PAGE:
Comfort or confinement?
One of the things that truly intrigue me is the concept of stabling horses. Having a look around, I discovered that the first stables were built by the Egyptians so it’s not as it if it just happened yesterday! The other thing that became startling – and somewhat surprisingly – apparent was that I could find no reasoning explaining the introduction of stables. Yes, it seems they were designed to keep and breed horses in the best possible conditions. Oddly, we now have animals that are worth considerably more than most horses (rhinoceros for example), but no one has seemingly endeavored to stable them. In fact, the concept of zoos and animals kept in enclosures within this field is considered by many to be far from ideal.
If you stand and watch a herd of horses in a field, there are several social and physical behaviours that would suggest that stabling simply wouldn’t appeal to the animal. Firstly, they are tactile, social creatures and the herd organises itself within a certain circumference of distance. They respond to one another, call to one another, touch one another, look out for their companion as it sleeps and then swap over so the guard can take their time snoozing. Secondly, while they may appear to stand still while grazing, if you actually put a halter and lead rope on, you will find yourself constantly on the move, not necessarily covering large distances, but perpetually taking a step and then another step. Thirdly, horses are primarily flight animals and, as such, if cornered respond in an aggressive fashion. Rather than limit their flight paths, if horses anticipate danger, they will naturally head to higher ground where they have maximum visibility and the potential to run in a variety of directions – preferably 3600.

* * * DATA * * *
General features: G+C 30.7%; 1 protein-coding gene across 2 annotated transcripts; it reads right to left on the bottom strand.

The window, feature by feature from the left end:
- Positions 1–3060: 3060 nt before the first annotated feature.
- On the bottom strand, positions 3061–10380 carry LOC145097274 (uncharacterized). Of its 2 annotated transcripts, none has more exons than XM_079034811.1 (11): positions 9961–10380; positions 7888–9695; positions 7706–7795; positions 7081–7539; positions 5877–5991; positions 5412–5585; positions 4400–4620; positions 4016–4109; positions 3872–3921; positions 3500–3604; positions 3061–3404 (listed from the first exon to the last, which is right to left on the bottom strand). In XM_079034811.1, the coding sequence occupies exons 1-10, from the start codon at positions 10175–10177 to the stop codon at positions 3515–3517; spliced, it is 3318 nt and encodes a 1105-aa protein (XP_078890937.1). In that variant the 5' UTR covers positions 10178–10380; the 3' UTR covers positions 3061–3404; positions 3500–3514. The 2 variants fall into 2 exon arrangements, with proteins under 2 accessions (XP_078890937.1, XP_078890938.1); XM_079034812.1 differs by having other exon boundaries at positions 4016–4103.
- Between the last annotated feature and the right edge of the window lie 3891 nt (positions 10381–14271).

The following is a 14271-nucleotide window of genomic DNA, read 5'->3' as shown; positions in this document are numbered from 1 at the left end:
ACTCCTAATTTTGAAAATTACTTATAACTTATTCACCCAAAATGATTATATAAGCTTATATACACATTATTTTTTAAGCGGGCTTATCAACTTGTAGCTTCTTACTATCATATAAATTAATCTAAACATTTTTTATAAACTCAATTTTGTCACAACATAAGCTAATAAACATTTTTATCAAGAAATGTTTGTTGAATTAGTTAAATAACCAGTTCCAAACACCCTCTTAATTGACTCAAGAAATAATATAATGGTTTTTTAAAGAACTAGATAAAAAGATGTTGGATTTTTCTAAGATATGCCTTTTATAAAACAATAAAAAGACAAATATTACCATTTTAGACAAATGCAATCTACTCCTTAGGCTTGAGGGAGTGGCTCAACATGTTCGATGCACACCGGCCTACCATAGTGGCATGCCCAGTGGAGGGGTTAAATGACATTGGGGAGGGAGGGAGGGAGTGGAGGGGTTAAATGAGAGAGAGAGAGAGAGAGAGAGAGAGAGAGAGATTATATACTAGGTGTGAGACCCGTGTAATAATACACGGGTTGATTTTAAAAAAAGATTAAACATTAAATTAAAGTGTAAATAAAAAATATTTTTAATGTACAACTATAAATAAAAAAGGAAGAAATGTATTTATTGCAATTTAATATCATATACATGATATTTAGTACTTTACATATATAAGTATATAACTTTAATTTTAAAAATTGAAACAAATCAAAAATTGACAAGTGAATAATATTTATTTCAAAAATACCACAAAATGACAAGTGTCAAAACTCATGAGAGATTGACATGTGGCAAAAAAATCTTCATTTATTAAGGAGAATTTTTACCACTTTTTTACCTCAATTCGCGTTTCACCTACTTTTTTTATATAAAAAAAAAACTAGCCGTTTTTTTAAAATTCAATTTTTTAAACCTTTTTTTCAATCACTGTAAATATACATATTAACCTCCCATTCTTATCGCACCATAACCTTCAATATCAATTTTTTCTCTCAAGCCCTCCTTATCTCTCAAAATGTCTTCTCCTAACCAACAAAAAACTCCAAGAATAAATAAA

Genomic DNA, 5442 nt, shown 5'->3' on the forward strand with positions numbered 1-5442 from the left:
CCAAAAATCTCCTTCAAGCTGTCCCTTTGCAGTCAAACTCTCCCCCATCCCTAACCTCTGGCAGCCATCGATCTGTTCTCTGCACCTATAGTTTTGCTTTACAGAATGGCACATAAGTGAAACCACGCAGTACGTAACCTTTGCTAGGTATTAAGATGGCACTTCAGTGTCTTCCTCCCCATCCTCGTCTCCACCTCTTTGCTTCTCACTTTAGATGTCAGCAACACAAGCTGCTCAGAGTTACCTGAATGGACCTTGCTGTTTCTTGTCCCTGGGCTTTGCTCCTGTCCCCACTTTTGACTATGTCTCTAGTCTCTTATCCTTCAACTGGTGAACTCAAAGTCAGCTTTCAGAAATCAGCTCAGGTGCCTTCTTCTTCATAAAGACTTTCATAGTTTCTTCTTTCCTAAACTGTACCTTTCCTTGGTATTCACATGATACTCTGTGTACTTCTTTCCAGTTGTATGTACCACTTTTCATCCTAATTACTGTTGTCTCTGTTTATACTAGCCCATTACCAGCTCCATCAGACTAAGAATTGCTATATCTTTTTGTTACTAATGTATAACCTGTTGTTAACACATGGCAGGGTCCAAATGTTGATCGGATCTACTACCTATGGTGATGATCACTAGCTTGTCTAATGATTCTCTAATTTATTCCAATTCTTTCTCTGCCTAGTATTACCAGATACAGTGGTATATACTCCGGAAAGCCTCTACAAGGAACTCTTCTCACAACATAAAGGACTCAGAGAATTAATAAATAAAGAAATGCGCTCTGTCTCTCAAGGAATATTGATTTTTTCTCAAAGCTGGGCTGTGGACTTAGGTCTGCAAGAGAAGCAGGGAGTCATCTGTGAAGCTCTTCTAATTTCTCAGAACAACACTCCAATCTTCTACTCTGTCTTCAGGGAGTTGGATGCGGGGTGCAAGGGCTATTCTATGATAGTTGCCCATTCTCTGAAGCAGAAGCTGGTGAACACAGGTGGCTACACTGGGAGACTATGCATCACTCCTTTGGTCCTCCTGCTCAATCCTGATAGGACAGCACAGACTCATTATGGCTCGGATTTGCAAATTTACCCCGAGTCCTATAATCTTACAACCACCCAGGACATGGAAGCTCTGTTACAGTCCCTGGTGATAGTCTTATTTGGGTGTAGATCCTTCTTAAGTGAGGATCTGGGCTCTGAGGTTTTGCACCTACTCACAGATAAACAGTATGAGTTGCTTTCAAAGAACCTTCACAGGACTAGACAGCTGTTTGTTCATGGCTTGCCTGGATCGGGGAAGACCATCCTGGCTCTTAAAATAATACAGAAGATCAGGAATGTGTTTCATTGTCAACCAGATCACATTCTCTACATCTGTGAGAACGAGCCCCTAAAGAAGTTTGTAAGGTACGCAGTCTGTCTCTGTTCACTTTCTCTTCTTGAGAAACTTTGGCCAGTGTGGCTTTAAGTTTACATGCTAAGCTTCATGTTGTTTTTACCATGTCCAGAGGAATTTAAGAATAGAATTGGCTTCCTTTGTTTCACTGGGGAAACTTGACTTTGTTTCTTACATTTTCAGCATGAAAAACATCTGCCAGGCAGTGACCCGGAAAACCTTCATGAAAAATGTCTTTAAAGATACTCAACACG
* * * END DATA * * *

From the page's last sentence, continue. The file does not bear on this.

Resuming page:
Furthermore, in our so-called civilised society, we rarely condemn ourselves to living in one room which is just big enough for us to lie down and turn around. We would not consider this to be a luxury and, in fact, use it as a punishment for those that break the laws of our society. So why do we perceive this same treatment as being the best for a horse?
If you heard of a person who was forced to live alone in a room just big enough for him to lie down, stand up, turn and take a step or two and was then released into a yard for an hour or two but with no contact with others, you would consider this to be highly unjust. But when we do this for a horse, we consider it correct and conscientious.
I am not saying that horses should never be stabled – I understand that competition horses need to be without blemish and without the threat of injury which may be sustained in a field or within a herd. I understand that it is also more convenient for the owner and that it makes us feel better because when they are standing out in the rain all night, we feel sorry for them. I guess, in the end, I feel the best solution is one where the horse has the choice – an open stable available should it want that and the liberty to leave when it doesn’t.
For me, if I envisage a life in a prison cell with no interaction with another person for 22 hours of the day, it doesn’t fill me with glee. When I watch a horse in a field, in a herd, playing, grazing, scratching and rolling, I know what my choice would be.